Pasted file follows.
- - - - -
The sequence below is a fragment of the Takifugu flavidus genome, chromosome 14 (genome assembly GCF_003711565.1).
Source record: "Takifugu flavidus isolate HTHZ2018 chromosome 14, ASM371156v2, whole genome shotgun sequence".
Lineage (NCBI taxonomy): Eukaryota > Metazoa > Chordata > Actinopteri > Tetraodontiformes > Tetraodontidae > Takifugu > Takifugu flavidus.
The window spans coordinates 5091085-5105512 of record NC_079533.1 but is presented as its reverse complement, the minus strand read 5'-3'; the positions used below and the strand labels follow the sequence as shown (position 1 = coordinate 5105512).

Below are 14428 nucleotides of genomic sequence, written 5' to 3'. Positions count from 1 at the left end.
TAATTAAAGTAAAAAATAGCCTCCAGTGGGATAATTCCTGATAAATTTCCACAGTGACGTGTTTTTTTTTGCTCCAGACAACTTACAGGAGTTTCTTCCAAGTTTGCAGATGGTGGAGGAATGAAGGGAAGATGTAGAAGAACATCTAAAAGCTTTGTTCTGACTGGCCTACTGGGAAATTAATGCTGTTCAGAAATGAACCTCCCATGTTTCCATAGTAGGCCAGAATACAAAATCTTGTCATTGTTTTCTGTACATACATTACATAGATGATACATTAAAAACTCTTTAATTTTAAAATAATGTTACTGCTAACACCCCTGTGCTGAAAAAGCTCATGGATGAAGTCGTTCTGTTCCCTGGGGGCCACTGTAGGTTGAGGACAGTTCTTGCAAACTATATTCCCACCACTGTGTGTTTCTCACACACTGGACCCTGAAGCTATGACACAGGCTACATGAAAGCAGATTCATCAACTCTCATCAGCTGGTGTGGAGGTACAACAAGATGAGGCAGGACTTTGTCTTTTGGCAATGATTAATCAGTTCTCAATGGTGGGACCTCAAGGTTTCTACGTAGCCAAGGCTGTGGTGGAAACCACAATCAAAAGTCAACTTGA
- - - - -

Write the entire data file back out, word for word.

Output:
The sequence below is a fragment of the Takifugu flavidus genome, chromosome 14 (genome assembly GCF_003711565.1).
Source record: "Takifugu flavidus isolate HTHZ2018 chromosome 14, ASM371156v2, whole genome shotgun sequence".
Lineage (NCBI taxonomy): Eukaryota > Metazoa > Chordata > Actinopteri > Tetraodontiformes > Tetraodontidae > Takifugu > Takifugu flavidus.
The window spans coordinates 5091085-5105512 of record NC_079533.1 but is presented as its reverse complement, the minus strand read 5'-3'; the positions used below and the strand labels follow the sequence as shown (position 1 = coordinate 5105512).

Below are 14428 nucleotides of genomic sequence, written 5' to 3'. Positions count from 1 at the left end.
TAATTAAAGTAAAAAATAGCCTCCAGTGGGATAATTCCTGATAAATTTCCACAGTGACGTGTTTTTTTTTGCTCCAGACAACTTACAGGAGTTTCTTCCAAGTTTGCAGATGGTGGAGGAATGAAGGGAAGATGTAGAAGAACATCTAAAAGCTTTGTTCTGACTGGCCTACTGGGAAATTAATGCTGTTCAGAAATGAACCTCCCATGTTTCCATAGTAGGCCAGAATACAAAATCTTGTCATTGTTTTCTGTACATACATTACATAGATGATACATTAAAAACTCTTTAATTTTAAAATAATGTTACTGCTAACACCCCTGTGCTGAAAAAGCTCATGGATGAAGTCGTTCTGTTCCCTGGGGGCCACTGTAGGTTGAGGACAGTTCTTGCAAACTATATTCCCACCACTGTGTGTTTCTCACACACTGGACCCTGAAGCTATGACACAGGCTACATGAAAGCAGATTCATCAACTCTCATCAGCTGGTGTGGAGGTACAACAAGATGAGGCAGGACTTTGTCTTTTGGCAATGATTAATCAGTTCTCAATGGTGGGACCTCAAGGTTTCTACGTAGCCAAGGCTGTGGTGGAAACCACAATCAAAAGTCAACTTGA